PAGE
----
Saturday, October 11, 2014

Farewell to Cartoons on Saturday Morning

Last weekend on the Yahoo homepage I stumbled onto an article that began like this:

So, I was potty training my daughter this past Saturday. Going outdoors was not in the cards -- I wanted (needed!) her within 20 feet of a potty at all times. But what to do?  How to entertain an ornery toddler for hours in a city apartment on an unseasonably warm day?
And then it hit me -- Saturday morning cartoons.
I turned on the TV only to discover that the beloved product-placement-heavy 'toons of my own youth were no longer on the big networks. In fact, they weren't anywhere. While the cartoon exodus has been going on for years, this past Saturday morning was the first weekend in 50 years with no morning cartoons of any kind on American television's major networks. Zip. Zilch. Nada.
The rest of the article is here. 

I just had to read this article.  I'm not a parent and gave up on cartoons in the mid 1980s as I entered adolescence, a time I felt was too big for such things, notwithstanding later on in my life when I would watch an occasional cartoon movie or show from Disney or Nickelodeon or the animated Sunday night shows on Fox. I mean, who hasn't been able to resist the long-running antics of The Simpsons?   But watching animated shows on Saturday mornings was something I did until around 1983.

 As anyone who grew up in the 1980s (and earlier) can attest, Saturday mornings  were the time for watching animated shows for several hours while eating Lucky Charms or Cheerios.  In between, you would catch commercials for the latest toys that you would soon be begging for as Christmas approached.   Some toys even became popular enough to gain a cartoon series on Saturdays.  Remember when the famous Rubik's Cube got a cartoon show?

And remember Saturday morning cartoons based on prime-time series? Shows from the 60s and 70s such as The Partridge Family, The Brady Bunch,  and Gilligan's Island all had animated Saturday morning counterparts.  This phenomenon became especially popular in the 1980s when shows such as Happy Days, Laverne and Shirley, Mork and Mindy, The Dukes of Hazard,  ALF, and Punky Brewster  all gained animated counterparts on Saturday mornings.  And in 1983, Mr T, star of the hugely popular show The A-Team, was also the star of his own Saturday morning cartoon.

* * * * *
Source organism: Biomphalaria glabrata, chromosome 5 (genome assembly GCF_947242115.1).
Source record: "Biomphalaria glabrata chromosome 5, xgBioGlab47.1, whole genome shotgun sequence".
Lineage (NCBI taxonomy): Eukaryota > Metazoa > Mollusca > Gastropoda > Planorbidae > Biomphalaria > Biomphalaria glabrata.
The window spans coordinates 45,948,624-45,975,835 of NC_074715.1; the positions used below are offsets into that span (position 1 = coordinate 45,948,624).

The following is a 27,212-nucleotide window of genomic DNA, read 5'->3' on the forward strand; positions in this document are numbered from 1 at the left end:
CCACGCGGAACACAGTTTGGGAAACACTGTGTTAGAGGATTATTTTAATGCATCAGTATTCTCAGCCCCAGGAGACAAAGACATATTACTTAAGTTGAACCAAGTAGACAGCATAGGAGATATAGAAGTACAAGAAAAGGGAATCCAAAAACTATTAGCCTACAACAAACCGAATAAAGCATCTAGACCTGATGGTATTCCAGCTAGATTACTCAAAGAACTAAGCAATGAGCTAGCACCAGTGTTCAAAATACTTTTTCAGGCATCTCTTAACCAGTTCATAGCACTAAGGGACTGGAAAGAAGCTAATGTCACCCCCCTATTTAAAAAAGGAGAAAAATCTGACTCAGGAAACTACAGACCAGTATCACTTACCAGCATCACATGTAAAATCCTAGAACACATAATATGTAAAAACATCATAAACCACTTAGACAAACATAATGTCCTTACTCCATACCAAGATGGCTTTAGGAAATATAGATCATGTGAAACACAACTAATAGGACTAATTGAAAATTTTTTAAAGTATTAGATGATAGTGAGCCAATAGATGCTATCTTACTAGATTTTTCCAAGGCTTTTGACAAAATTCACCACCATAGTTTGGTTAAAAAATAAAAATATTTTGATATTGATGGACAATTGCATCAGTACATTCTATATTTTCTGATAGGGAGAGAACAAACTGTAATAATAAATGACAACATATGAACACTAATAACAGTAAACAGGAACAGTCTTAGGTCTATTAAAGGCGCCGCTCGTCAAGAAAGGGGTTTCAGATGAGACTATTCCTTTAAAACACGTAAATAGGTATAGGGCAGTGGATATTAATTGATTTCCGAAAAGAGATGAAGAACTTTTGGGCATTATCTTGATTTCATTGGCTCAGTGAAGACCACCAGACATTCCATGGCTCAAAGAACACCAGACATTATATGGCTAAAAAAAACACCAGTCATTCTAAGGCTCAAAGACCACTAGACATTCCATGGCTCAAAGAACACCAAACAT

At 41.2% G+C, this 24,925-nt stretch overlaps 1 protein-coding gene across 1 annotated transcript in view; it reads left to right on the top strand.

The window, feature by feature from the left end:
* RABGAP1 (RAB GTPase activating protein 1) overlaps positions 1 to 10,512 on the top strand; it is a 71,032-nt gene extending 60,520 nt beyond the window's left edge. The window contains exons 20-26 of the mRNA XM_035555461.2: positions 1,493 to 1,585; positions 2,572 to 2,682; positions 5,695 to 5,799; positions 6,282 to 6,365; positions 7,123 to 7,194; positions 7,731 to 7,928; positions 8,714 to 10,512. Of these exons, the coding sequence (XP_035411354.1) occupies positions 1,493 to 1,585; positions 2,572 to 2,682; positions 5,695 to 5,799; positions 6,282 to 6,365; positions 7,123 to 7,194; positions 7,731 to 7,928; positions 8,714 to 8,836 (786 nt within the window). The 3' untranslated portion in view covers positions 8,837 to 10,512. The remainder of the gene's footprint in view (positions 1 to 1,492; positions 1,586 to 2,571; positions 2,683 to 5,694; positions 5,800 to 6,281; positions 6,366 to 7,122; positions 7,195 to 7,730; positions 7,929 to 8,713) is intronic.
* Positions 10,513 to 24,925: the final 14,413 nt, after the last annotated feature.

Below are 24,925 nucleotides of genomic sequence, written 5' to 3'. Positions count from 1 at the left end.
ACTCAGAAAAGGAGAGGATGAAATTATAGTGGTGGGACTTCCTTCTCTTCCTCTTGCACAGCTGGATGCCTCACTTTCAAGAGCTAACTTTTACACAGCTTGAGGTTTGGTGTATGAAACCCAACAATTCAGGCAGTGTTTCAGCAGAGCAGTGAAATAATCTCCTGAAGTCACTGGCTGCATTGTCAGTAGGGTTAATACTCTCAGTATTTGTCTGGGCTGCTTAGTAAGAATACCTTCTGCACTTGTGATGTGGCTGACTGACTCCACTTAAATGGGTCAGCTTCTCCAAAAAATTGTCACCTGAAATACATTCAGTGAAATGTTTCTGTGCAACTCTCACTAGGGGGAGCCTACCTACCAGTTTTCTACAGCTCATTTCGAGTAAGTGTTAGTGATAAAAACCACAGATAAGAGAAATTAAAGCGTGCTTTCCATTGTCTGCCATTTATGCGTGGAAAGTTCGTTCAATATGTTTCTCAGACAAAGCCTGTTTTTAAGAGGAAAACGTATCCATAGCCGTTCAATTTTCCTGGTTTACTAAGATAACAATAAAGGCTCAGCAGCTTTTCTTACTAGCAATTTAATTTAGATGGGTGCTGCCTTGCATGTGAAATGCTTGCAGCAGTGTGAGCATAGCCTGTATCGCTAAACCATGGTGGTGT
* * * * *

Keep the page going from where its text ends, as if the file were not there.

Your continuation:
But Saturday mornings weren't just about the cartoons. On ABC, in between the cartoon shows, there was the famous animated Schoolhouse Rock, which consisted of three-minute segments that taught us (through animation and song) about grammar, math, science and American history/politics.  And NBC would have the One to Grown On segments, in which stars of then-current prime time series on the network, would show a scene in which a child faces an ethical dilemma, followed by the actor telling the audience what the child should do.  These were replaced by the current The More You Know PSAs starting in 1989.  And as I stated earlier, the commercials for toys and cereals were also a part of Saturday mornings.

This is how I remember my Saturday mornings. I'm sure other will have similar memories, especially those who like me who grew up in the 1980s. Though I'd long given up cartoons by then, I was aware the NBC gave up on animation on Saturday mornings in 1992 when they began airing a Saturday edition of the Today show as well the TNBC lineup (aimed at teenagers) that lasted until 2002.   They currently have the NBC Kids lineup, so they apparently haven't given up on the kids on Saturdays yet.

The Yahoo article above stated that CBS gave up on Saturday morning cartoons not too long after NBC did, and that ABC followed suit in 2004, Fox in 2008, with the CW as the final holdout.  CW aired its final Saturday morning animated shows on September 27.  It's a shame that kids today won't have these experiences.  They can watch DVDs, but won't have the memory of snapping on the TV on Saturday morning and watching animation.  They also have to settle for cable stations showing animated programming, again, not a bad thing, but that's the only option they will have.

Farewell to one of my childhood memories.  To have been a child of the 1980s was good for some things.

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